Grief isn’t a singular event but a process. When you lose someone it takes time to adjust, and this process changes you in a million small, insignificant ways, a pathway that turns you into a different person.
The Charlatans lost original drummer Jon Brookes to cancer back in 2013, part-way through the making of studio album ‘Modern Nature’. It was a cruel blow – Brookes’ innate sense of swing helped match the band’s future/classic poles, helped guide them through difficult creative avenues and down different aural motorways.
Seated in an East London cafe – with espresso and fizzy water close to hand – singer Tim Burgess admits that losing Jon is something that The Charlatans are still adjusting to. “Since Jon died,” he reflects, “Pete Salisbury from The Verve plays with us live. He was kind of like the first person to come along and help us out – and he’s quite a considerate guest, really.”
The band quickly found that once they had opened themselves up to one guest more followed. “It just kind of grew in a really organic way. It wasn’t really a plan until we realised that something else was happening and then it became a plan.”
– – –
It’s someone who can keep a secret. And it’s someone you can bounce ideas off.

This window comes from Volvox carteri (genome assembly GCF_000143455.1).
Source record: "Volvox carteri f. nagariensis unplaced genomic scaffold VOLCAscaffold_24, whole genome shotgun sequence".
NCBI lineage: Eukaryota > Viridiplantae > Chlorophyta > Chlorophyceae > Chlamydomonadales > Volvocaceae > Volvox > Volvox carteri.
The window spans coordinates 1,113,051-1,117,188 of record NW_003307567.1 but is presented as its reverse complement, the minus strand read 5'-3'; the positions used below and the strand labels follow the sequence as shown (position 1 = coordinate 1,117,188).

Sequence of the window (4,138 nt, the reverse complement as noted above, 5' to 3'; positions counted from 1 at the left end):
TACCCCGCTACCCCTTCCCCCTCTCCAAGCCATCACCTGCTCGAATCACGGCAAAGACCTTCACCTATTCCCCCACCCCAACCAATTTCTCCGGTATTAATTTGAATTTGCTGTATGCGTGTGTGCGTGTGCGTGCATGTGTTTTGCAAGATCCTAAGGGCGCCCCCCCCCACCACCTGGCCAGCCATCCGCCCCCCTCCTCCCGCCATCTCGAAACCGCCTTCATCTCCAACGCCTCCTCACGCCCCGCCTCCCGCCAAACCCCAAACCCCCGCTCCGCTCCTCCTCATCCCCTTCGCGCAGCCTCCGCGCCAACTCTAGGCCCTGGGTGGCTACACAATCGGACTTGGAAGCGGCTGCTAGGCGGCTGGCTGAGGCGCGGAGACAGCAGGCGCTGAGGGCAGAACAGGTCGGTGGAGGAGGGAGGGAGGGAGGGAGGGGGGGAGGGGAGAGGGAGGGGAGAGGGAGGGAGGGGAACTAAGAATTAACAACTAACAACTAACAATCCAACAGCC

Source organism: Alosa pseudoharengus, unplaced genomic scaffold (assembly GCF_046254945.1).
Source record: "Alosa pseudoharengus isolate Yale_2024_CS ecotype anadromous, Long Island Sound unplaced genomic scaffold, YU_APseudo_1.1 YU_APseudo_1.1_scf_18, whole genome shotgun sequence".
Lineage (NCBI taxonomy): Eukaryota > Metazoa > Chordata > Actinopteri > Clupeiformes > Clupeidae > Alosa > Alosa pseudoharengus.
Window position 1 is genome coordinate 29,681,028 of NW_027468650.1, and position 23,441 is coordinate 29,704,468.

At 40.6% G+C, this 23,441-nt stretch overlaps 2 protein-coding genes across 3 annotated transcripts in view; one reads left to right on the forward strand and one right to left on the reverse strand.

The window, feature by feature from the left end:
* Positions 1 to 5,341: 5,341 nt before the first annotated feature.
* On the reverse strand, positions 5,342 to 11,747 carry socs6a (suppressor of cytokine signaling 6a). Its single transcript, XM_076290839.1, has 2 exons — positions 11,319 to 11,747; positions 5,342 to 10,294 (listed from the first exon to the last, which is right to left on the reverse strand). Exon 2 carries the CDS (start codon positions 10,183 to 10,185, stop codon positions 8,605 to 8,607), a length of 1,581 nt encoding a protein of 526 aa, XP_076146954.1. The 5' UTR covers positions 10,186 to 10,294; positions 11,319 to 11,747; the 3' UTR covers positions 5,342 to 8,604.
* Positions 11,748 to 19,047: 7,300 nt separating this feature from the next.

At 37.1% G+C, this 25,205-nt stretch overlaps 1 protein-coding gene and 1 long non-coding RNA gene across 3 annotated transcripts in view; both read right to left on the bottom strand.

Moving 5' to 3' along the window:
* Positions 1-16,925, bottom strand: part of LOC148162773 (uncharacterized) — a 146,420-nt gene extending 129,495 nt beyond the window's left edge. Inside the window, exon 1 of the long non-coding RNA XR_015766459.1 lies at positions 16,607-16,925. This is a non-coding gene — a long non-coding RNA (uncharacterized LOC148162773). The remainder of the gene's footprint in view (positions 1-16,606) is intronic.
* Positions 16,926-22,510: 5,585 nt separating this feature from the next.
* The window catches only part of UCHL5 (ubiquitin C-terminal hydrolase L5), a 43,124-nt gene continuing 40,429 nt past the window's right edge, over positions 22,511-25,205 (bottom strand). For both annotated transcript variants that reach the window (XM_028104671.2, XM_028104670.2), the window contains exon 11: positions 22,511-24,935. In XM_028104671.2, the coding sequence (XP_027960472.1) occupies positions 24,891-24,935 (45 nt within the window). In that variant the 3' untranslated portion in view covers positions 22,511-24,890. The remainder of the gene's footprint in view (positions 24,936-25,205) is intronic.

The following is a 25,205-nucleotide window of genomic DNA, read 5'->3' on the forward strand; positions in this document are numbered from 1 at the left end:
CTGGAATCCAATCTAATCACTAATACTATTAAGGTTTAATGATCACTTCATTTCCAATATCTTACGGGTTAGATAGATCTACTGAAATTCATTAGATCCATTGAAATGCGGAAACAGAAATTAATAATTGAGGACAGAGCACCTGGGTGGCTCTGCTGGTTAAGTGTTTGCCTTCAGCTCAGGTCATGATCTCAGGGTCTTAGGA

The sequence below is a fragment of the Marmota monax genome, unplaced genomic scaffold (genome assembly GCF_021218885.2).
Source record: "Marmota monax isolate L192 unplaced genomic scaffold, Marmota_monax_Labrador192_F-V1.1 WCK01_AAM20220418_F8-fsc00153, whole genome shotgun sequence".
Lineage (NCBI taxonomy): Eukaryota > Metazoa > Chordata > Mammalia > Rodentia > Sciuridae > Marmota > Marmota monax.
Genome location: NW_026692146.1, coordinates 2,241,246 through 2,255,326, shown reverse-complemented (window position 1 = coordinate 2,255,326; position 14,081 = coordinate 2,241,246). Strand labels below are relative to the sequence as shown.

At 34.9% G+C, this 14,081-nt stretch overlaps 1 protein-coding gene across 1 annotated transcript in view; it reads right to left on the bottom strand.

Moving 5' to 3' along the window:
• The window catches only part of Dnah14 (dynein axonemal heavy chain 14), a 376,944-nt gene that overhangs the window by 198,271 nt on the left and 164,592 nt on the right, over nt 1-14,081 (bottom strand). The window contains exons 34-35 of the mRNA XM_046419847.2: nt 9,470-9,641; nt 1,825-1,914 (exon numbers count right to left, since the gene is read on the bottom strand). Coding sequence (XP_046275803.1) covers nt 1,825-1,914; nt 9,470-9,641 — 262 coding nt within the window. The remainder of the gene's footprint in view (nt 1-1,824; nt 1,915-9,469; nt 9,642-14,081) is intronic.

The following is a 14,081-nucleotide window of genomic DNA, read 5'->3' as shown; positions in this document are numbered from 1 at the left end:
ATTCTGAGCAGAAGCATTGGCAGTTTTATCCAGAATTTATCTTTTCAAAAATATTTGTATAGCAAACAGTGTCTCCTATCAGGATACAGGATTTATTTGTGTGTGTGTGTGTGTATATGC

– – –
Almost without realising it, The Charlatans had begun to make a new album. Let’s start with the numbers: ‘Different Days’ is the band’s thirteenth studio album, and it’s their tenth Top Ten album. Beneath this, though, lies a rather more subtle evolution, with each guest seeming to help the group re-define themselves.
To begin with, though, they headed home to their Cheshire studio. “We’ve had it for quite a long time, and I think of it as another member of the band,” he explains. “It’s someone who can keep a secret. And it’s someone you can bounce ideas off. It’s good for us all, really. You can stay there, sleep over.”
– – –
– – –
The collaborations took on an informal nature – friends, guests would drop past, enjoy a cup of tea and leave their mark on the record. “Mark (Collins, fellow Charlatan) did a lot of programming on this record, and that was very significant in the way that the songs came about,” he explains. “Mark was using an app on his phone as a kind of drum machine. We just thought of Stephen (Morris, New Order), y’know… and he could make ‘em sound better. He does a masterclass in that.”
“Stephen Morris did about four songs with us on ‘Modern Nature’ and he’s played live with us a couple of times too,” the singer continues. “I’ve known him for a long time, and New Order are my favourite band.”
“Once Stephen got on board, he came a few times and he brought Gillian (Gilbert, also New Order) once with him and she played keyboards on a song. Then I bumped into Johnny, he came over.”
– – –
I think that’s the most important thing, to remain inspired.
– – –
Johnny is, of course, the Tory-baiting one-time Smiths axeman best known as Johnny Marr. “He came over for a cup of tea,” Tim recalls, “and was gonna play on one song… but he ended up staying for five or six hours and played on three.”